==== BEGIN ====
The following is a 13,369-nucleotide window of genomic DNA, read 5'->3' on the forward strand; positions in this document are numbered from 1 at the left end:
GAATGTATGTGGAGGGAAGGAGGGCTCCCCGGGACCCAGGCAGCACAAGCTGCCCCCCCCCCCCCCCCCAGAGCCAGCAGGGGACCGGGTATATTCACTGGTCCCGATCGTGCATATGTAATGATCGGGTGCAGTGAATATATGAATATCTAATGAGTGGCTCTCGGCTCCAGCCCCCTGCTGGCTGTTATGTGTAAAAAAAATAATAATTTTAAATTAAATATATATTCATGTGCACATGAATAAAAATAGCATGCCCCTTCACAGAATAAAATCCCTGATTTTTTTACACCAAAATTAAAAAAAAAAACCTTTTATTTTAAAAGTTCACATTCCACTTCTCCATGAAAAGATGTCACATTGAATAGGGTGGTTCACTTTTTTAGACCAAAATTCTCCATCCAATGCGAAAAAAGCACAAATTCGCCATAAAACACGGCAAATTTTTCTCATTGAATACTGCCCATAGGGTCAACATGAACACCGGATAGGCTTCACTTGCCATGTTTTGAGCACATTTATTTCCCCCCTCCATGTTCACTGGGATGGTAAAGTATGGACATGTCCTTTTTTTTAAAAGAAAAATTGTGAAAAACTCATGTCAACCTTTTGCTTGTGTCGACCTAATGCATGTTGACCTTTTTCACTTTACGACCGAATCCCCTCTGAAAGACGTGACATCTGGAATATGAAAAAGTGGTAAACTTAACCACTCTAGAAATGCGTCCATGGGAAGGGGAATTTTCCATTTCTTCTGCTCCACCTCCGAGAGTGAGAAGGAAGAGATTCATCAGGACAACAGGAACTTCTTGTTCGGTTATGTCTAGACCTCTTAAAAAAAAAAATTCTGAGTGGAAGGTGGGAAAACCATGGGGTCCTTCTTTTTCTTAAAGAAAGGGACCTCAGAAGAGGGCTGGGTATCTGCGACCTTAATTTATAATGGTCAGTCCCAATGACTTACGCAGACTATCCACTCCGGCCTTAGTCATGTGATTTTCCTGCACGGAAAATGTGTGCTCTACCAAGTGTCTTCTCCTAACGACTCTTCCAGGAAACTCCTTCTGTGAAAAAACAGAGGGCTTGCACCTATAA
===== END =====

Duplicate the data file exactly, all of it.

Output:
The following is a 13,369-nucleotide window of genomic DNA, read 5'->3' on the forward strand; positions in this document are numbered from 1 at the left end:
GAATGTATGTGGAGGGAAGGAGGGCTCCCCGGGACCCAGGCAGCACAAGCTGCCCCCCCCCCCCCCCCCAGAGCCAGCAGGGGACCGGGTATATTCACTGGTCCCGATCGTGCATATGTAATGATCGGGTGCAGTGAATATATGAATATCTAATGAGTGGCTCTCGGCTCCAGCCCCCTGCTGGCTGTTATGTGTAAAAAAAATAATAATTTTAAATTAAATATATATTCATGTGCACATGAATAAAAATAGCATGCCCCTTCACAGAATAAAATCCCTGATTTTTTTACACCAAAATTAAAAAAAAAAACCTTTTATTTTAAAAGTTCACATTCCACTTCTCCATGAAAAGATGTCACATTGAATAGGGTGGTTCACTTTTTTAGACCAAAATTCTCCATCCAATGCGAAAAAAGCACAAATTCGCCATAAAACACGGCAAATTTTTCTCATTGAATACTGCCCATAGGGTCAACATGAACACCGGATAGGCTTCACTTGCCATGTTTTGAGCACATTTATTTCCCCCCTCCATGTTCACTGGGATGGTAAAGTATGGACATGTCCTTTTTTTTAAAAGAAAAATTGTGAAAAACTCATGTCAACCTTTTGCTTGTGTCGACCTAATGCATGTTGACCTTTTTCACTTTACGACCGAATCCCCTCTGAAAGACGTGACATCTGGAATATGAAAAAGTGGTAAACTTAACCACTCTAGAAATGCGTCCATGGGAAGGGGAATTTTCCATTTCTTCTGCTCCACCTCCGAGAGTGAGAAGGAAGAGATTCATCAGGACAACAGGAACTTCTTGTTCGGTTATGTCTAGACCTCTTAAAAAAAAAAATTCTGAGTGGAAGGTGGGAAAACCATGGGGTCCTTCTTTTTCTTAAAGAAAGGGACCTCAGAAGAGGGCTGGGTATCTGCGACCTTAATTTATAATGGTCAGTCCCAATGACTTACGCAGACTATCCACTCCGGCCTTAGTCATGTGATTTTCCTGCACGGAAAATGTGTGCTCTACCAAGTGTCTTCTCCTAACGACTCTTCCAGGAAACTCCTTCTGTGAAAAAACAGAGGGCTTGCACCTATAA